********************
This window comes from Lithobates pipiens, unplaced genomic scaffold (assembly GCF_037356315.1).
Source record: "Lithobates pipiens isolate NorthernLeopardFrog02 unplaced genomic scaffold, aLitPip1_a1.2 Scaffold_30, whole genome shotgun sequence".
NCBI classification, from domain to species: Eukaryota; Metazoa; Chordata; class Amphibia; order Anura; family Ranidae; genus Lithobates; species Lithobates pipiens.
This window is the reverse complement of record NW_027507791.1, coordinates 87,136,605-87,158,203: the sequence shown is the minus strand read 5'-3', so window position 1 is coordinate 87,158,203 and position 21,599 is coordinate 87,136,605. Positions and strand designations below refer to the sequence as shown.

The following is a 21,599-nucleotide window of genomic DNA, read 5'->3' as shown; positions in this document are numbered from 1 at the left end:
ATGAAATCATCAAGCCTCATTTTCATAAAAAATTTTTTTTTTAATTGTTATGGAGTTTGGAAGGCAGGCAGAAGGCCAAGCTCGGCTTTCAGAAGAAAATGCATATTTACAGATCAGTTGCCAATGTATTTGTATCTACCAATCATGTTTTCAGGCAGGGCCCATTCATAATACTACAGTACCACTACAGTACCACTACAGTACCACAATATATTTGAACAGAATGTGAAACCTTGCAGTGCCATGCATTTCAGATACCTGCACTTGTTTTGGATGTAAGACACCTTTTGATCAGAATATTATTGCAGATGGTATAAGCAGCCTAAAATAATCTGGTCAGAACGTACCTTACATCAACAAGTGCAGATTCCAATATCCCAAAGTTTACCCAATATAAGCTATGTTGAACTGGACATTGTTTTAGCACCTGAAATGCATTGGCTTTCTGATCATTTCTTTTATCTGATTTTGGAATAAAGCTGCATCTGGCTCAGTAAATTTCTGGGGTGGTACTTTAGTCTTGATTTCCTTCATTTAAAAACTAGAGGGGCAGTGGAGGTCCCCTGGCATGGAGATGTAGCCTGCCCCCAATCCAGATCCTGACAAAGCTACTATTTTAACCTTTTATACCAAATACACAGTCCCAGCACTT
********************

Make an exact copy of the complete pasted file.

This window comes from Lithobates pipiens, unplaced genomic scaffold (assembly GCF_037356315.1).
Source record: "Lithobates pipiens isolate NorthernLeopardFrog02 unplaced genomic scaffold, aLitPip1_a1.2 Scaffold_30, whole genome shotgun sequence".
NCBI classification, from domain to species: Eukaryota; Metazoa; Chordata; class Amphibia; order Anura; family Ranidae; genus Lithobates; species Lithobates pipiens.
This window is the reverse complement of record NW_027507791.1, coordinates 87,136,605-87,158,203: the sequence shown is the minus strand read 5'-3', so window position 1 is coordinate 87,158,203 and position 21,599 is coordinate 87,136,605. Positions and strand designations below refer to the sequence as shown.

The following is a 21,599-nucleotide window of genomic DNA, read 5'->3' as shown; positions in this document are numbered from 1 at the left end:
ATGAAATCATCAAGCCTCATTTTCATAAAAAATTTTTTTTTTAATTGTTATGGAGTTTGGAAGGCAGGCAGAAGGCCAAGCTCGGCTTTCAGAAGAAAATGCATATTTACAGATCAGTTGCCAATGTATTTGTATCTACCAATCATGTTTTCAGGCAGGGCCCATTCATAATACTACAGTACCACTACAGTACCACTACAGTACCACAATATATTTGAACAGAATGTGAAACCTTGCAGTGCCATGCATTTCAGATACCTGCACTTGTTTTGGATGTAAGACACCTTTTGATCAGAATATTATTGCAGATGGTATAAGCAGCCTAAAATAATCTGGTCAGAACGTACCTTACATCAACAAGTGCAGATTCCAATATCCCAAAGTTTACCCAATATAAGCTATGTTGAACTGGACATTGTTTTAGCACCTGAAATGCATTGGCTTTCTGATCATTTCTTTTATCTGATTTTGGAATAAAGCTGCATCTGGCTCAGTAAATTTCTGGGGTGGTACTTTAGTCTTGATTTCCTTCATTTAAAAACTAGAGGGGCAGTGGAGGTCCCCTGGCATGGAGATGTAGCCTGCCCCCAATCCAGATCCTGACAAAGCTACTATTTTAACCTTTTATACCAAATACACAGTCCCAGCACTT